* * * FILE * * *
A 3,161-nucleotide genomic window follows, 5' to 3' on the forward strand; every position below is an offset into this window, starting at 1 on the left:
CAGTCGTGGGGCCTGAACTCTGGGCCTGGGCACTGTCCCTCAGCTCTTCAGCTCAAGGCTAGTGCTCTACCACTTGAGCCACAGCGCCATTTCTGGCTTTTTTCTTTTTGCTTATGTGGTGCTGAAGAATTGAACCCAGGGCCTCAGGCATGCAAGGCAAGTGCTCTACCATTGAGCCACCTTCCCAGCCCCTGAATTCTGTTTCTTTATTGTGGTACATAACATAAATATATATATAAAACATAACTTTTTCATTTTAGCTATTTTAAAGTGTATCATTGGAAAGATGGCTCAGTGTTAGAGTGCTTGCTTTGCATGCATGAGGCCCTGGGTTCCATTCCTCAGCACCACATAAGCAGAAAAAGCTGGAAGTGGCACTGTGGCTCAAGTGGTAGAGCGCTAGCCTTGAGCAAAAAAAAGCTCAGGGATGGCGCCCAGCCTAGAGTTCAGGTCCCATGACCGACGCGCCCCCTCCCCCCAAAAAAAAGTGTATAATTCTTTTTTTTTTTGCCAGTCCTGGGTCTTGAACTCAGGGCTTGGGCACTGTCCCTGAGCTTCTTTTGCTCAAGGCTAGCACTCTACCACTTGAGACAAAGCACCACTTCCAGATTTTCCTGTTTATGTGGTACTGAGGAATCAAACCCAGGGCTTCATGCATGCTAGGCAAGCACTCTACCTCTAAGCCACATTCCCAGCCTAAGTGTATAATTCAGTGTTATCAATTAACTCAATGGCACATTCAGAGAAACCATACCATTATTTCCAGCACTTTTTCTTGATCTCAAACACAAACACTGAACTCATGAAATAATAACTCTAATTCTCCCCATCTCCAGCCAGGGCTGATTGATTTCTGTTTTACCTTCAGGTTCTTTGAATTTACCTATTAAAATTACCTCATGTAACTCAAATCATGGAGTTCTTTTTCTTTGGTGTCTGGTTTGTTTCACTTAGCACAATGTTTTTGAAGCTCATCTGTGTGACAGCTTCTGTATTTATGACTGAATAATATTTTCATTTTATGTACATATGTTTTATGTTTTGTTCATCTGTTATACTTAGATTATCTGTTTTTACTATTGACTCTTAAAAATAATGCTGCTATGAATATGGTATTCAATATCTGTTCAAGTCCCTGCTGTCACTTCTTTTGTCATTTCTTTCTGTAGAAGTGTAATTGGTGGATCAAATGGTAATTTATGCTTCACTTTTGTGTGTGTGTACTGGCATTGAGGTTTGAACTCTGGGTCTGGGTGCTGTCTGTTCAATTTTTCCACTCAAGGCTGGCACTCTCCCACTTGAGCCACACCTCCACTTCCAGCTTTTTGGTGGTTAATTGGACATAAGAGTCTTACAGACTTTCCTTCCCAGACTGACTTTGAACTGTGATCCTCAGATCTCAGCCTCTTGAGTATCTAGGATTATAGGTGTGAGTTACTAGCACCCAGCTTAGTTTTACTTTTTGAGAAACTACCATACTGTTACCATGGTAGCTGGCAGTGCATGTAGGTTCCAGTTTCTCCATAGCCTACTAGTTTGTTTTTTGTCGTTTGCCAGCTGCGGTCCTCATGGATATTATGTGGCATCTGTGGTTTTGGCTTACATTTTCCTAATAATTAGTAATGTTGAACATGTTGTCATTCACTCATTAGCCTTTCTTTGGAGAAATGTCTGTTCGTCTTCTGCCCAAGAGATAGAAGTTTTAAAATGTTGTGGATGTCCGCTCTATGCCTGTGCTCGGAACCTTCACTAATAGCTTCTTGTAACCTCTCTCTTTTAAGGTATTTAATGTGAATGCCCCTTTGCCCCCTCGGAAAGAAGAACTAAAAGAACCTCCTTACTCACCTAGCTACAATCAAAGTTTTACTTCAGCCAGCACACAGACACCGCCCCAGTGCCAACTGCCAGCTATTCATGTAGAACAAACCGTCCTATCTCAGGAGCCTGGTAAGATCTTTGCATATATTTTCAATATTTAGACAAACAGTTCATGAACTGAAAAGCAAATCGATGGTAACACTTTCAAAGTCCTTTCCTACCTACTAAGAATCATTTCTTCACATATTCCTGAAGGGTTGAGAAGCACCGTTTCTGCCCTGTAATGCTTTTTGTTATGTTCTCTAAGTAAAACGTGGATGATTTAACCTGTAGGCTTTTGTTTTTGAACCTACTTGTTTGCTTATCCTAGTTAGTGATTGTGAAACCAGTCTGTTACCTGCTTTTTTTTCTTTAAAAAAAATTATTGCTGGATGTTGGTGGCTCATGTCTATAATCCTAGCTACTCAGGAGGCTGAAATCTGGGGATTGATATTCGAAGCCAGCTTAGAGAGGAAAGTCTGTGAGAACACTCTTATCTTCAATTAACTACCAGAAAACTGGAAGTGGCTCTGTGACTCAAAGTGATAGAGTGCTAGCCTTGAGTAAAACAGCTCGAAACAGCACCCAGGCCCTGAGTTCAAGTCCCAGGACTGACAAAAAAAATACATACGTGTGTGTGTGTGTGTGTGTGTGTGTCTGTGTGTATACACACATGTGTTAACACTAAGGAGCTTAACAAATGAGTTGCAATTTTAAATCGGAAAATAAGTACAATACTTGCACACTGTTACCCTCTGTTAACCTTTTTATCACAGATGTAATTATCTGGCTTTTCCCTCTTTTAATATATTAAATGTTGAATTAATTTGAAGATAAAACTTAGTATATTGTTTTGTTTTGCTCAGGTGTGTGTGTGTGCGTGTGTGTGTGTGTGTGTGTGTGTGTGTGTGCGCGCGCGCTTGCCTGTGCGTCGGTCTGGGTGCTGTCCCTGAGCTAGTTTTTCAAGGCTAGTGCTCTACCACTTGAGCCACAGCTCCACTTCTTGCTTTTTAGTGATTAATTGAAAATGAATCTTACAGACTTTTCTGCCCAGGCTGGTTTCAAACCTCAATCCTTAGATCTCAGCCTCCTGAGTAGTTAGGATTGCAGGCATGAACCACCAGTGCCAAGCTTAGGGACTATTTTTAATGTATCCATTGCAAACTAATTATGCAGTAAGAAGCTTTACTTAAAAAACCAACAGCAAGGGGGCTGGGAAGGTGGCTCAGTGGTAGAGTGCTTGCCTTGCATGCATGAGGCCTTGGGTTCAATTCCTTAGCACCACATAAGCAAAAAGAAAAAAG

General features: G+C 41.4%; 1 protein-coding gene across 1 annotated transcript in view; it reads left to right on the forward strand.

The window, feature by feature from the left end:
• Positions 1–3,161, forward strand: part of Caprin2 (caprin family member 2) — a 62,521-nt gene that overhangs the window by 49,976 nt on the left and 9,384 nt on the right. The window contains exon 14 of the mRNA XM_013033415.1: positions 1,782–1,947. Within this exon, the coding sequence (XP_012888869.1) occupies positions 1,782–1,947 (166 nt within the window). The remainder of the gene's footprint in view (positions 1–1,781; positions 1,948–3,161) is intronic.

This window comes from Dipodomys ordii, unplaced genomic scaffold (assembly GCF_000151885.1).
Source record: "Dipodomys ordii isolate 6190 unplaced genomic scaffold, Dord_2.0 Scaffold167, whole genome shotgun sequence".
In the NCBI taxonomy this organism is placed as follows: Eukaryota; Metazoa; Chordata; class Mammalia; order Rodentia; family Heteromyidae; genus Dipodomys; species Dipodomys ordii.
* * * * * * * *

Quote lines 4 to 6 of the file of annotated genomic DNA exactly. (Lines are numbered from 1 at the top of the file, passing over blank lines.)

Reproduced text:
The window, feature by feature from the left end:
• Positions 1–3,161, forward strand: part of Caprin2 (caprin family member 2) — a 62,521-nt gene that overhangs the window by 49,976 nt on the left and 9,384 nt on the right. The window contains exon 14 of the mRNA XM_013033415.1: positions 1,782–1,947. Within this exon, the coding sequence (XP_012888869.1) occupies positions 1,782–1,947 (166 nt within the window). The remainder of the gene's footprint in view (positions 1–1,781; positions 1,948–3,161) is intronic.

This window comes from Dipodomys ordii, unplaced genomic scaffold (assembly GCF_000151885.1).